Babies generally get their first tooth somewhere between six months and a year of age. However, baby teeth care should start as soon as your little one is born. Those early habits you develop with your baby caring for their mouth can set your child up for an entire life of healthy teeth and gums.
Children today are at a higher risk of cavities and tooth decay due to high sugar diets and poor dental hygiene routines. Starting a good oral hygiene routine with your child will help them maintain optimal oral health for the rest of their life. Here’s a closer look at some essential infant dental care tips to remember as you care for baby teeth and gums.
Caring for your infant’s undeveloped smile will set them up for a lifetime of healthy teeth and gums. Infant care of your baby’s smile typically lasts from birth until about six months of age, when the first tooth erupts.
Infant Gum Care
Caring for your infant’s gums should be a priority long before they teethe and their baby teeth begin to grow in. Getting your baby used to you cleaning their gums will make it easier once their baby teeth erupt and you start brushing them. Luckily, bacteria won’t harm your baby’s gums before their teeth erupt, even while they’re teething.
Although your baby may fuss a bit, it’s important to keep doing this to ensure your child gets used to the sensation of having their gums cleaned. After feedings, use a soft, wet, clean washcloth to wipe the upper and lower gums gently.
Teething and Teething Rings
Teething in babies can begin as early as two months of age. Teething marks the start of your child’s teeth beginning to erupt. The teething process can last up to six months, and is an uncomfortable experience for babies. Once your baby first starts teething, you may want to give him a teething ring to help with discomfort. Teething rings massage the gums and help relieve some of the pain your baby is experiencing. Chewing on teething rings can also help the tooth break through your baby’s gums.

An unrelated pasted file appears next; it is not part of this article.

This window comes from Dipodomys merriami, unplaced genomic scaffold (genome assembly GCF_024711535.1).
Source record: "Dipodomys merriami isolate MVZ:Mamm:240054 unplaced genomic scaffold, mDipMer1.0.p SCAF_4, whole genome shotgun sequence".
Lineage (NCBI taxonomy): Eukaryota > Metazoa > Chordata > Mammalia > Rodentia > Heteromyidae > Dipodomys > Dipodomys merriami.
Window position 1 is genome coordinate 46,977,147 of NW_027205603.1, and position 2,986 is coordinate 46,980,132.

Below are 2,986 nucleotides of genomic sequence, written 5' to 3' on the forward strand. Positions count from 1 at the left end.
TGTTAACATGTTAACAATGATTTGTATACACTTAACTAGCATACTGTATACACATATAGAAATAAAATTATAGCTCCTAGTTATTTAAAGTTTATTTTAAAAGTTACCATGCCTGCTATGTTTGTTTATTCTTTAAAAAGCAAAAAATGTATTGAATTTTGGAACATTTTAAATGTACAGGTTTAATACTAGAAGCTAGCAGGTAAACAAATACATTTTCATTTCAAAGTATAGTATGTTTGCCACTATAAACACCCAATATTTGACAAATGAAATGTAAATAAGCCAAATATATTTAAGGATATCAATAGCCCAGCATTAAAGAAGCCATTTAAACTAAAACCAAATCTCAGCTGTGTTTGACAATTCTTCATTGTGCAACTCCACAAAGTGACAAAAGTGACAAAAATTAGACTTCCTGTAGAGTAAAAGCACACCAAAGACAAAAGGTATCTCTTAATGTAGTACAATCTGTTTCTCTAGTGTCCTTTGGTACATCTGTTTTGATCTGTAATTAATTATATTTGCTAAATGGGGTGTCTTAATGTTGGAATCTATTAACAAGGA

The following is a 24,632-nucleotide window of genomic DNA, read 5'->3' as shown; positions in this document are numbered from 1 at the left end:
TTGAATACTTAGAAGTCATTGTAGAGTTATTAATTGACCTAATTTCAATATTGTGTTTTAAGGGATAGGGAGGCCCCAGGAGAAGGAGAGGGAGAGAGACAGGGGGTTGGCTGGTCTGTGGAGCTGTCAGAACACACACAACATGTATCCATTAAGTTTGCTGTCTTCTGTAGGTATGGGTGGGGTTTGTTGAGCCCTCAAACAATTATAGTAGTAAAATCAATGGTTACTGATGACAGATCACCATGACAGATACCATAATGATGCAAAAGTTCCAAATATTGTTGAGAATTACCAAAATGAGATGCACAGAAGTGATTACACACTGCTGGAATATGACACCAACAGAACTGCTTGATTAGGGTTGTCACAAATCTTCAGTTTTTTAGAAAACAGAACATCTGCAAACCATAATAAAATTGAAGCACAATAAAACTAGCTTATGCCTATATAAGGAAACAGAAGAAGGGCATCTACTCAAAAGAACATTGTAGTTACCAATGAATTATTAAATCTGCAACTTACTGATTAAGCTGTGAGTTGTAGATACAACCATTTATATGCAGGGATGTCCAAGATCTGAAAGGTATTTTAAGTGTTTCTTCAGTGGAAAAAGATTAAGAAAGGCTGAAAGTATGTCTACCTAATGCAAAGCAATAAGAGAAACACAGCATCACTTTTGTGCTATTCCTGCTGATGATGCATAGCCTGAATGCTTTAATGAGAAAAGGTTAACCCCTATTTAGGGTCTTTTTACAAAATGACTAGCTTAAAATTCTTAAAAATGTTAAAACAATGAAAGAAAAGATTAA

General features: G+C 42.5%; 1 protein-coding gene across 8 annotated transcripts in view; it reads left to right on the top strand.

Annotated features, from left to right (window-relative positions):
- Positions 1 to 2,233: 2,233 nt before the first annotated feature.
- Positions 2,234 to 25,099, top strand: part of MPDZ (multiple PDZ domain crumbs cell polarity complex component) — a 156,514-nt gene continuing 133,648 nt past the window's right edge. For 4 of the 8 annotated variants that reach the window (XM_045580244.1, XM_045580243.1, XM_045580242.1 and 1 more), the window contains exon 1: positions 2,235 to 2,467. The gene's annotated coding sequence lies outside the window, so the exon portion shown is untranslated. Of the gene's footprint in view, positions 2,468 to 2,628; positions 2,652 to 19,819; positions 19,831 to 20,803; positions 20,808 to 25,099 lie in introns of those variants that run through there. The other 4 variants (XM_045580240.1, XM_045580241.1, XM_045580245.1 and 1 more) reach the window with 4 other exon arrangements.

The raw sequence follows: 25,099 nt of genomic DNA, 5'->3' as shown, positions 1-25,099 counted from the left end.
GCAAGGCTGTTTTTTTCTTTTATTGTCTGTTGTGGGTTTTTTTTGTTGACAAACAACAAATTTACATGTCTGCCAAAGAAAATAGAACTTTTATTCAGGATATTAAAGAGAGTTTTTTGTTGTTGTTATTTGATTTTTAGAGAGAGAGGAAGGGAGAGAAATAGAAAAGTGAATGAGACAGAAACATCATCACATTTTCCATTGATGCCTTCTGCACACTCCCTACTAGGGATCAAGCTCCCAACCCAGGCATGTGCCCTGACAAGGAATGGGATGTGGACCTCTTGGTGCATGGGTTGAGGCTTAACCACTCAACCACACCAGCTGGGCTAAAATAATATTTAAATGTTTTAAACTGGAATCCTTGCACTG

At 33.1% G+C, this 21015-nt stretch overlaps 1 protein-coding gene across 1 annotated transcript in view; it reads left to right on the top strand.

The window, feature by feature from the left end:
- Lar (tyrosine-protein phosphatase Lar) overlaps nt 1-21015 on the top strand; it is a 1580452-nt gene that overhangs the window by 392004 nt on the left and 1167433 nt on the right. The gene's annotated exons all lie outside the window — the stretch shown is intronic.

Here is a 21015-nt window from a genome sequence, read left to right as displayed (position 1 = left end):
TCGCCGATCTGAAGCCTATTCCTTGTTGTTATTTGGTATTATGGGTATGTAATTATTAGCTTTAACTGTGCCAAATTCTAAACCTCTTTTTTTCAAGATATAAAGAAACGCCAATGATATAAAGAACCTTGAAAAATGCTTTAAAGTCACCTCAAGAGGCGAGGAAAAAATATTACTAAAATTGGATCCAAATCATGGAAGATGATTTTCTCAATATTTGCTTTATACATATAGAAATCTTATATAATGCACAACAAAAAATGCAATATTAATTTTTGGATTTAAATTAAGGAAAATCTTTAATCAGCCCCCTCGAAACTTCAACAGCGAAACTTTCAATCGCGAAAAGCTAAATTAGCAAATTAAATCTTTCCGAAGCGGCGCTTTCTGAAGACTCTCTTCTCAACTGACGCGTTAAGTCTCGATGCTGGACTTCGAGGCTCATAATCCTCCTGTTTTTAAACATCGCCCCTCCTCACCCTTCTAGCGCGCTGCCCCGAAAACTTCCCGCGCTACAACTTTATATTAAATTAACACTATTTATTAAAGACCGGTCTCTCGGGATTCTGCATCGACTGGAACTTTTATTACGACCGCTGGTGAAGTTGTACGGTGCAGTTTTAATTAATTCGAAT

When it comes to choosing a teething ring, make sure you are choosing one that is safe for your child. Check the label before you buy and avoid options with BPA or phthalates. It is recommended to avoid liquid-filled teething rings, just in case your baby breaks the ring open during teething. You may be tempted to freeze the teething rings to provide your baby extra comfort as they teethe. However, you should also avoid freezing teething rings, as they may cause frostbite or make them too hard for your child to safely teethe with. Instead, chill the teething ring in the refrigerator which will provide a safer, soothing temperature.
Focusing on good dietary habits during infancy will encourage healthy gums and forming teeth. You should only give your baby breast milk or formula until they are ready to be introduced to solids, which is at about six months of age. After this, you can start introducing certain solid foods and water. Giving your baby fluoridated water will help strengthen their tooth enamel, and prevent tooth decay and cavities.
Once your baby starts eating solid foods after their teeth erupt, encourage healthy foods like low-fat dairy products, vegetables, and crunchy fruits like apples that can help clean teeth. As he or she begins eating solid food, remember that the following foods can contribute to cavities:
Unfortunately, home accidents involving infants are common. These types of accidents can lead to dental injuries in infants and young children. Before your baby gets mobile, start thinking about baby proofing your home. A few essential tips for proofing your home for dental injuries include: